Nevada Panel Approves Raiders' Public Stadium Funding Plan

Tyler Conway@jtylerconwayFeatured ColumnistSeptember 15, 2016

FILE - In this April 28, 2016 file photo, Oakland Raiders owner Mark Davis, center, meets with Raiders fans after speaking at a meeting of the Southern Nevada Tourism Infrastructure Committee in Las Vegas. Proponents of an NFL football stadium in Las Vegas aren't budging on their request for $750 million in hotel tax dollars and don't want to return any profits to the public. An oversight committee could finalize a recommendation for the Legislature next week. (AP Photo/John Locher, File)
John Locher/Associated Press

The Oakland Raiders' potential move to Las Vegas cleared a major hurdle Thursday after a Nevada panel approved $750 million in public funding for a new stadium, according to Nathan O'Neal of KSNV News 3.

The plan will now move on to the governor and state legislature, who would have to sign off on the public funding. Billionaire casino magnate Sheldon Adelson has been at the center of the push for a Las Vegas stadium, which would open the door for the Raiders to move and become the city's first NFL team.

Raiders owner Mark Davis has been pushing for a Vegas move since losing out on a chance to relocate from Oakland to Los Angeles, per Matt Youmans of the Las Vegas Review-Journal.

"I think everybody wins in this," Davis said, per Youmans. "We still have work to do. We're going to make Las Vegas and Nevada proud."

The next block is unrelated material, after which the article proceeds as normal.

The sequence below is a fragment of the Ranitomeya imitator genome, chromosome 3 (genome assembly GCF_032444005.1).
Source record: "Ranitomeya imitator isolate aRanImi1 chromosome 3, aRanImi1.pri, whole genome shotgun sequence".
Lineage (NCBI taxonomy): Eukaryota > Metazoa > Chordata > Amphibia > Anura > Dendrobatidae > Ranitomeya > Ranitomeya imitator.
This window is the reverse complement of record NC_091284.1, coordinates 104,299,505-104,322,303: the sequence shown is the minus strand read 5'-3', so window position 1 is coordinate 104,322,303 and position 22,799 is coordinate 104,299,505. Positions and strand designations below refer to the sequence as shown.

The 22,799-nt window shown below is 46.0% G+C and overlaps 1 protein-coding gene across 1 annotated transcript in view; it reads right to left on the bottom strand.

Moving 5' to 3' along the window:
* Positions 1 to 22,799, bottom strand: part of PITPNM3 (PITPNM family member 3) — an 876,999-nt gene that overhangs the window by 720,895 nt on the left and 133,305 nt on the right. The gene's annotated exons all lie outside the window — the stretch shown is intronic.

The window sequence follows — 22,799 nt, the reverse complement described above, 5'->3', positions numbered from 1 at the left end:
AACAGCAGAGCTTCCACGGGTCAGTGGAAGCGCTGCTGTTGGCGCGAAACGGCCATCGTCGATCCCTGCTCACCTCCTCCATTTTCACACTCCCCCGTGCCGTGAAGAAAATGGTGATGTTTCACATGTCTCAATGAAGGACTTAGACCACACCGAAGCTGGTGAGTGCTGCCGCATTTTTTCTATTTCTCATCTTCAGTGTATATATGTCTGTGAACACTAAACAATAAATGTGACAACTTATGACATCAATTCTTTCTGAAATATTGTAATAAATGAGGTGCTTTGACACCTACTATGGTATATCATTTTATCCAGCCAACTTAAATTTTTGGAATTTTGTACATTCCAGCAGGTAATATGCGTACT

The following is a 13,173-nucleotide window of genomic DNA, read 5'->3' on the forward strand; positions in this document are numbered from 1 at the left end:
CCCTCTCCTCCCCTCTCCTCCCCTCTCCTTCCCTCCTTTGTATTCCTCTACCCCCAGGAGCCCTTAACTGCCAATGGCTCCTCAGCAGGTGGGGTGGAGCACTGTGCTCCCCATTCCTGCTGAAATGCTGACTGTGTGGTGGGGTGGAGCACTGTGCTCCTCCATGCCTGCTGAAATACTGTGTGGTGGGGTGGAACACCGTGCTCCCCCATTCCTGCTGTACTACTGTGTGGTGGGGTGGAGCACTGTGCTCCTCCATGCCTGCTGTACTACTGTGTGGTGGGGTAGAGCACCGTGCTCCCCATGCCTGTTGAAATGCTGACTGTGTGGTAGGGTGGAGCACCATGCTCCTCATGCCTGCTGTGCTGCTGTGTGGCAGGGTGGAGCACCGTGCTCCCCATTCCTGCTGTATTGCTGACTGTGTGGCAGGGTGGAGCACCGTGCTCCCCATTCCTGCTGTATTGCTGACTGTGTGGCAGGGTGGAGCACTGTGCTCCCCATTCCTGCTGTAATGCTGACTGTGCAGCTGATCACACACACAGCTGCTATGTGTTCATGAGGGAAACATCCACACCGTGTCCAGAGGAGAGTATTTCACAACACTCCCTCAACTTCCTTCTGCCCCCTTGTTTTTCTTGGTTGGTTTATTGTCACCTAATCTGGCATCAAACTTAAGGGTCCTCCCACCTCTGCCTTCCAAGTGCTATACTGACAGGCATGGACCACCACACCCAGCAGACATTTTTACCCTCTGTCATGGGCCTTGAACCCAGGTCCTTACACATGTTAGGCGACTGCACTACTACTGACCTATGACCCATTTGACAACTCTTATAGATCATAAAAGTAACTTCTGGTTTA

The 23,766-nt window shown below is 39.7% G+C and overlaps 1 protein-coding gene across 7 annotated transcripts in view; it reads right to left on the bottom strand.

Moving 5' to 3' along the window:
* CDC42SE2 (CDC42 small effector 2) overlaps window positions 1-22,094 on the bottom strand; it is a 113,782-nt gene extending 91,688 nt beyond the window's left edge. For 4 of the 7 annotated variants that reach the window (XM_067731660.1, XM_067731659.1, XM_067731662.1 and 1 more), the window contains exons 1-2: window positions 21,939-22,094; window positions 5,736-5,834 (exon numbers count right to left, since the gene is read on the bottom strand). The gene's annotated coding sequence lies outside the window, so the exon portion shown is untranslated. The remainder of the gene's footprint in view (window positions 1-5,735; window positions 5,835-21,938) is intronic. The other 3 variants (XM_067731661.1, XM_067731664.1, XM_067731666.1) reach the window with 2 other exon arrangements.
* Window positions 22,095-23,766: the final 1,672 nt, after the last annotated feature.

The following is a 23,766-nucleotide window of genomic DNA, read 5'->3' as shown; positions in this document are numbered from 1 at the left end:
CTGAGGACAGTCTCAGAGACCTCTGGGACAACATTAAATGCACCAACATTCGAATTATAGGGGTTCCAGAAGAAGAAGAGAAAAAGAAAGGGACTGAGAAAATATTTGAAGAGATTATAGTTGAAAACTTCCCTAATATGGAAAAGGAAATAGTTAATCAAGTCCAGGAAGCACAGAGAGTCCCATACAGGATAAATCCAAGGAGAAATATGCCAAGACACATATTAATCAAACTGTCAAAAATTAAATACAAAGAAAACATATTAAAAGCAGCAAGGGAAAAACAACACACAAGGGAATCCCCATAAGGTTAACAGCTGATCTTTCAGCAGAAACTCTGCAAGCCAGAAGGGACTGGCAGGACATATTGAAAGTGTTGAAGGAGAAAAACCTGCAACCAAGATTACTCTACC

"The opportunity came up in Las Vegas, and we’re giving it full bore," Davis said in June. "This is not a pawn in a game. We are serious. Right now, I’m focused on Las Vegas. We think it could make a great marriage with Las Vegas and the Raiders.”

The $750 million subsidy would be a record-setting number for an NFL stadium. The plan centers on selling municipal bonds, which would then be paid by a new tax on hotel rooms. Las Vegas is one of the most tourist-heavy locales in the United States.

However, there has been concern about an NFL franchise moving to the city because of its gambling culture. Sports betting is legalized in Las Vegas, and the city's infrastructure has long been built on the casino industry. Major professional sports leagues have shied away in the past because of those implications and concerns over whether a tourist-heavy environment would be conducive to a successful franchise.

The NHL sparked a sea change earlier this year by awarding Las Vegas an expansion franchise. The NFL appears to be ready to follow suit, with six owners saying they would support the move when asked by Jarrett Bell of USA Today in May.

“I’m thinking like a fan,” New England Patriots owner Robert Kraft said. “Traveling to Vegas for visiting fans to see their team play would be fun. That part would be good. And thinking about Vegas and the rotation of Super Bowls. They have the infrastructure for big events.”

A three-fourths majority is needed for an owner to relocate a franchise. It appears there aren't any structural issues with the move. The Raiders would remain located on the West Coast, so they could stay in the AFC West. There is no franchise in the Vegas area, so they wouldn't be infringing on any other owner's part of the country.

Barring a change of heart at the governmental level or an improvement to Oakland's offer, it's looking more likely that we'll see the Raiders in Las Vegas.


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